The Phantom Army of Grafton Regis
The following story is reproduced from the book Supernatural England.
300 years to the day after a civil war battle took place in Grafton Regis, three men in a caravan wake up to the sound of cannon-fire, trumpets sounding and horses galloping in the night...
Grafton Regis is built on a hill, nine miles from Northampton. It is a tranquil place now, but royal romance, intrigue and passion are all threads running through the history of this small village. Here in the forest nearby Edward IV met his future wife, the young widow Elizabeth Gray, eldest daughter of the Woodville family who owned the manor house at Grafton. Several years later, lusty Henry VIII brought his mistress Anne Boleyn to the manor house. He was besotted with Anne and was desperately petitioning the Pope for a divorce from his first wife Catherine of Aragon. The last interview between the King and Cardinals Wolsey and Campeggio, took place at the royal residence at Grafton.
Events in history once more touched the quiet village in the Civil War, when in December 1643 the manor house was besieged by the Parliamentarian army. Both Grafton and Towcester were held by the Royalists and this was preventing the passage of ammunition from Northampton to Gloucester. Sergeant Major Skippon, in charge of a body of Parliamentarian troops, joined a detachment of soldiers from Northampton and set off to the manor house at Grafton Regis.
On Thursday night, 21st December, 1,000 Roundhead troops marched into Grafton from Lathbury, six miles away. They met with fierce opposition from the Royalists, and it was not until Sunday night, which was Christmas Eve, that Sir John Digby surrendered the house to the Parliamentarians. On Christmas morning, Philip Skippon gave orders to his men to set fire to the huts they had built in the field, and, to prevent further opposition, also to fire the manor house. He thanked God for the few casualties, and released the women, children and innocent parties. This done, the Parliamentarians set off to Newport Pagnell, with their prisoners.
Three centuries later, on the night of 21st December 1943, the streets of Grafton Regis were silent and dark. The blackout was complete, not a chink of light escaping from the darkened windows. In a field not far from the village, six Irish farm labourers, four O'Donnell brothers and two mates, were spending another cramped and cold night in a caravan. With most able bodied men serving in the forces, vital land work was carried out by older men assisted by prisoners of war, displaced Europeans, land army girls and men from neutral Ireland. Far from home and their loved ones, the six men must have felt very isolated, especially at Christmas time.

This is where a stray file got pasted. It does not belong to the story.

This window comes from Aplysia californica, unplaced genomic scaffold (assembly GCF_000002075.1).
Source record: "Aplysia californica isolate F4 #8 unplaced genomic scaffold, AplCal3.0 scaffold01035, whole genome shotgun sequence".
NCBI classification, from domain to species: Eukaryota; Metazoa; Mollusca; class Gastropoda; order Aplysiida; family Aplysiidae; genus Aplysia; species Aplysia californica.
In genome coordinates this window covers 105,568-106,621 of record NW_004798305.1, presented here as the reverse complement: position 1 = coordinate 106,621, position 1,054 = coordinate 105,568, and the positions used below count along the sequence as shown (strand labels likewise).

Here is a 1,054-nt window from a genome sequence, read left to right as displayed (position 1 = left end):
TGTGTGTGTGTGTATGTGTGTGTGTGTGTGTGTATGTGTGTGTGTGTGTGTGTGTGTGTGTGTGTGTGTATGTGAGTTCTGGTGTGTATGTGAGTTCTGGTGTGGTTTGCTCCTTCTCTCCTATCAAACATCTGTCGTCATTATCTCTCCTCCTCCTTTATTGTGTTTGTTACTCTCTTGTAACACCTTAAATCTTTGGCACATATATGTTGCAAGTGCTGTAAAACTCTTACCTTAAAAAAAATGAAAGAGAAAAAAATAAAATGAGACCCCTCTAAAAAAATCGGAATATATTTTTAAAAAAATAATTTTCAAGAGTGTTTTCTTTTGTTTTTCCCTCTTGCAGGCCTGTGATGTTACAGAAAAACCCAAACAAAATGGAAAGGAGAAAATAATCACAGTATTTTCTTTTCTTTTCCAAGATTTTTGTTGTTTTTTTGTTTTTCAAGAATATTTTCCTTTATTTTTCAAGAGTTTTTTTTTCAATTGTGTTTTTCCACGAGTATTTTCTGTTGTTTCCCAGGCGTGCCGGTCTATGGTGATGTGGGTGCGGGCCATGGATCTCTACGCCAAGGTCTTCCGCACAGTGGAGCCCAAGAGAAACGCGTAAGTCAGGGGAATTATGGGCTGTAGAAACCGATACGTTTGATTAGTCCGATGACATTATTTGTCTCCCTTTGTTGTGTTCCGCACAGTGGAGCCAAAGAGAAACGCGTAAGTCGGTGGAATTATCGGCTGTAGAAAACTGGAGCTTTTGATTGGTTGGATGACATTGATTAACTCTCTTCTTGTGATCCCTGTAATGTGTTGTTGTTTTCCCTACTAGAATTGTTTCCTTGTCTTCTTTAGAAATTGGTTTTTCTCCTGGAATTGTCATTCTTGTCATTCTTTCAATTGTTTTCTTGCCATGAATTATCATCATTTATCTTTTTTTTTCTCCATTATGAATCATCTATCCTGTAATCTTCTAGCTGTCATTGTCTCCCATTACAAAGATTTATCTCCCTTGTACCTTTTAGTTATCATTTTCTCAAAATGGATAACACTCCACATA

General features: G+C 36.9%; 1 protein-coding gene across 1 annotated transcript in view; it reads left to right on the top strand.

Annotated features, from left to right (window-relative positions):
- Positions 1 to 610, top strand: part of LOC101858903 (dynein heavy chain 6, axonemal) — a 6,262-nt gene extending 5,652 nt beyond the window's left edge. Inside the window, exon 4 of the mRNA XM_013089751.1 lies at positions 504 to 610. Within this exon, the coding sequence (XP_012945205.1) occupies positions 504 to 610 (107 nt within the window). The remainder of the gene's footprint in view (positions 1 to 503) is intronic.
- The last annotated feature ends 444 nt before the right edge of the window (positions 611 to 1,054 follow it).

After settling down for the night the Irishmen were awakened in the early hours of the morning by the sounds of horses galloping and men shouting. It seemed to them as if cavalry regiments were fighting outside, with horses' hooves thudding and harnesses creaking and jingling. A baleful light shone through the small windows of the caravan, and the men got out of their beds to find out what was going on. They could see nothing, but the threatening noises increased, with the yells of men, the muffled roar of cannon, the blast of trumpets and the beat of drums. The activities of the ghostly army carried on for an hour or more and then the noises died away. The Irishmen were too scared to go outside, so they remained huddled together to await the dawn.
The next morning, the supervisor, who was based at Northampton, set off in his van with the weekly wage packets of farm labourers working in the Roade area. He arrived in Grafton Regis at about 9.30 am, and went to the field adjacent to the farm buildings where the Irishmen should have been working. There was no sign of them, and when the farmer said he had not seen them that morning, the supervisor became concerned and drove to the caravan. Inside, he found six very frightened men who were immensely relieved to see him. They explained about their unnerving experience of the previous night. Their tale was met with a good deal of scepticism by the supervisor who privately thought that the men had overslept after a heavy drinking bout at the White Hart! But it took a lot of persuasion on his part to get them back to work, and then only on the condition that their caravan was moved to another site.
What the Irishmen could not have known was that it was 300 years to the day that a battle had taken place in Grafton Regis. As past momentous events are believed by some to leave an indelible impression, was the ghostly army that they heard as they huddled together terrified in their caravan, a re-enactment of the storming of the manor house by the Roundheads?
This story is reproduced from the book, Supernatural England, by Countryside Books, which contains dozens of spooky tales featuring ghosts, poltergeists and hauntings from across the country. To find out more, click here
- Alex Batho